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China’s Troubles Mounting 
World Economy

China’s Troubles Mounting 

As China confronts a persistent slowdown in growth, its government moved to pump more money into the economy, stimulus measures that could create other challenges for the country.
Chinese officials on Friday mostly followed a well-worn playbook, putting in effect a number of measures designed to help lower corporate borrowing costs. The central bank cut interest rates for the sixth time in less than a year, and it freed up banks to lend more money for the fourth time since November, Yahoo reported.
The government also took a step toward easing the pressures for consumers, by removing a cap on the interest rates that banks can pay for deposits. The decision, part of a broader effort to liberalize the banking system and make it more efficient, may help increase household incomes, a critical piece of the economic puzzle.
The scramble reflects the economic struggles facing China. Official data released on Monday showed China’s growth slipped to 6.9% in the third quarter, the weakest quarterly expansion since 2009, in the depths of the financial crisis.
Inflation, too, has been weak. Like Europe and Japan, China is dealing with disinflation in producer prices and weak increases in consumer prices. Such an environment can cause companies to cut investment and consumers to refrain from spending, pulling down the overall economy.

 More Stimulus Needed
While China’s economy is hardly falling off a cliff, the spate of actions in recent months suggests that the troubles are mounting. And analysts indicated that more stimulus may be necessary.
The moves “intensify concerns that the measures taken so far have had limited traction in supporting growth and that more drastic measures might be required in the coming months,” said Eswar Prasad, a professor of trade policy at Cornell University, who used to head the China division of the International Monetary Fund.
China is joining a lineup of central banks seeking to prop up economic growth by easing monetary policy, even as the US Federal Reserve considers an interest-rate increase.
In China, the collection of policy measures could set off other economic troubles, complicating the country’s response to slowing growth.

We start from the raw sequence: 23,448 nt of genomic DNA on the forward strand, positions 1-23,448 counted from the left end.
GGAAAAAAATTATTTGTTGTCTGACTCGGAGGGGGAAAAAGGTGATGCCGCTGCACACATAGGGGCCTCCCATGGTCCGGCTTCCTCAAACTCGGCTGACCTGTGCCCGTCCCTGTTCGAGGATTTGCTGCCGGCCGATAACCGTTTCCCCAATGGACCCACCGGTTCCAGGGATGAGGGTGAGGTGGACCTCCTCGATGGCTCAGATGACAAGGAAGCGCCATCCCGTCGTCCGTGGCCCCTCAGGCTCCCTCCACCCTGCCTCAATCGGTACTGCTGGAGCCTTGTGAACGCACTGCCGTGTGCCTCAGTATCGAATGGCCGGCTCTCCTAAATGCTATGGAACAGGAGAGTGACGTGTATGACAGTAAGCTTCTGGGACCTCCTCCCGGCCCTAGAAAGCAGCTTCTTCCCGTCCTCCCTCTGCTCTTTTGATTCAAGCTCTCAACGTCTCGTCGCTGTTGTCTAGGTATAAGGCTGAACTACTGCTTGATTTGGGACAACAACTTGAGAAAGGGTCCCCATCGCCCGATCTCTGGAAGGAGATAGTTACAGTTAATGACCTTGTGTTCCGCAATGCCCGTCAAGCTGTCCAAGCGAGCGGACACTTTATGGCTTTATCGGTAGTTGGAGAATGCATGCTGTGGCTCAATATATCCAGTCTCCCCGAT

On Friday, the People’s Bank of China said it would cut the one-year lending rate by a quarter of a percentage point, to 4.35%, effective Saturday. The benchmark deposit rate would be lowered by the same amount, to 1.5%.
By making loans cheaper, China is hoping to encourage companies to spend and invest. But the extra loans could foster more construction of apartment buildings, office towers and shopping malls. China is already struggling to cope with a real estate glut and a mountain of debt.
“The reliance on monetary policy could also hurt the goal of rebalancing the economy by reducing the reliance on credit-fueled investment growth to boost overall growth,” Prasad said.

 Currency to Weaken Further
China’s reliance on increasing the money circulating through the economy, which is already more than the amount in the United States, could also further weaken the Chinese currency and prompt additional outflows. The currency, the renminbi, has been a particular point of concern ever since a surprise devaluation in August sent a wave of volatility through global stock markets.
The renminbi, tightly managed by the government, has remained largely stable in the two months since the devaluation. But financial outflows have increased as local and foreign investors seek to move money offshore over fears of further devaluations and the generally weaker outlook for China’s growth.
To help ensure stability, China’s central bank paired its rate cut on Friday with a 0.5 percentage point reduction to the so-called reserve requirement ratio. The ratio stipulates how much cash commercial banks must set aside instead of lending. The cut was necessary to “maintain reasonably ample liquidity in the banking system,” the central bank said in a statement.
In tandem with the cuts, the central bank said it would no longer set a ceiling on the rates that banks may pay depositors.

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